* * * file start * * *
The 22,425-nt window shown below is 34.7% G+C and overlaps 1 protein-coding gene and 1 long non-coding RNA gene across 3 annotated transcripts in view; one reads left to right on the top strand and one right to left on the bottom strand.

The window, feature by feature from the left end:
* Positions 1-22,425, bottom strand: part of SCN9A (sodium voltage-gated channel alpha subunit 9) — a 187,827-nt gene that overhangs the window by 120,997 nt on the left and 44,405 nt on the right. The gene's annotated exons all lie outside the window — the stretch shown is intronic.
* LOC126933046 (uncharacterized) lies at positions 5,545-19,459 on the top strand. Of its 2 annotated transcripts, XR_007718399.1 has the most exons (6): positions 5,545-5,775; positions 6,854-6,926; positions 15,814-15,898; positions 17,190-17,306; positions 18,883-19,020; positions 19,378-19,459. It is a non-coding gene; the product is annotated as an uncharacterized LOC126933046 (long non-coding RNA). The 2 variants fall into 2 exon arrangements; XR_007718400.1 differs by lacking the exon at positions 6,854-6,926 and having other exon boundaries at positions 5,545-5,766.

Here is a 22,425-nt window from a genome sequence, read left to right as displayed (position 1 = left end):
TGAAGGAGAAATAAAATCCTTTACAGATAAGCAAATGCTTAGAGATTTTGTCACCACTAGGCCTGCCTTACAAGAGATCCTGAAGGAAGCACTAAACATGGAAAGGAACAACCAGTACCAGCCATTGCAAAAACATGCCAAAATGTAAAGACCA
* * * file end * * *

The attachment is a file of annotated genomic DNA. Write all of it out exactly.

The 22,425-nt window shown below is 34.7% G+C and overlaps 1 protein-coding gene and 1 long non-coding RNA gene across 3 annotated transcripts in view; one reads left to right on the top strand and one right to left on the bottom strand.

The window, feature by feature from the left end:
* Positions 1-22,425, bottom strand: part of SCN9A (sodium voltage-gated channel alpha subunit 9) — a 187,827-nt gene that overhangs the window by 120,997 nt on the left and 44,405 nt on the right. The gene's annotated exons all lie outside the window — the stretch shown is intronic.
* LOC126933046 (uncharacterized) lies at positions 5,545-19,459 on the top strand. Of its 2 annotated transcripts, XR_007718399.1 has the most exons (6): positions 5,545-5,775; positions 6,854-6,926; positions 15,814-15,898; positions 17,190-17,306; positions 18,883-19,020; positions 19,378-19,459. It is a non-coding gene; the product is annotated as an uncharacterized LOC126933046 (long non-coding RNA). The 2 variants fall into 2 exon arrangements; XR_007718400.1 differs by lacking the exon at positions 6,854-6,926 and having other exon boundaries at positions 5,545-5,766.

Here is a 22,425-nt window from a genome sequence, read left to right as displayed (position 1 = left end):
TGAAGGAGAAATAAAATCCTTTACAGATAAGCAAATGCTTAGAGATTTTGTCACCACTAGGCCTGCCTTACAAGAGATCCTGAAGGAAGCACTAAACATGGAAAGGAACAACCAGTACCAGCCATTGCAAAAACATGCCAAAATGTAAAGACCA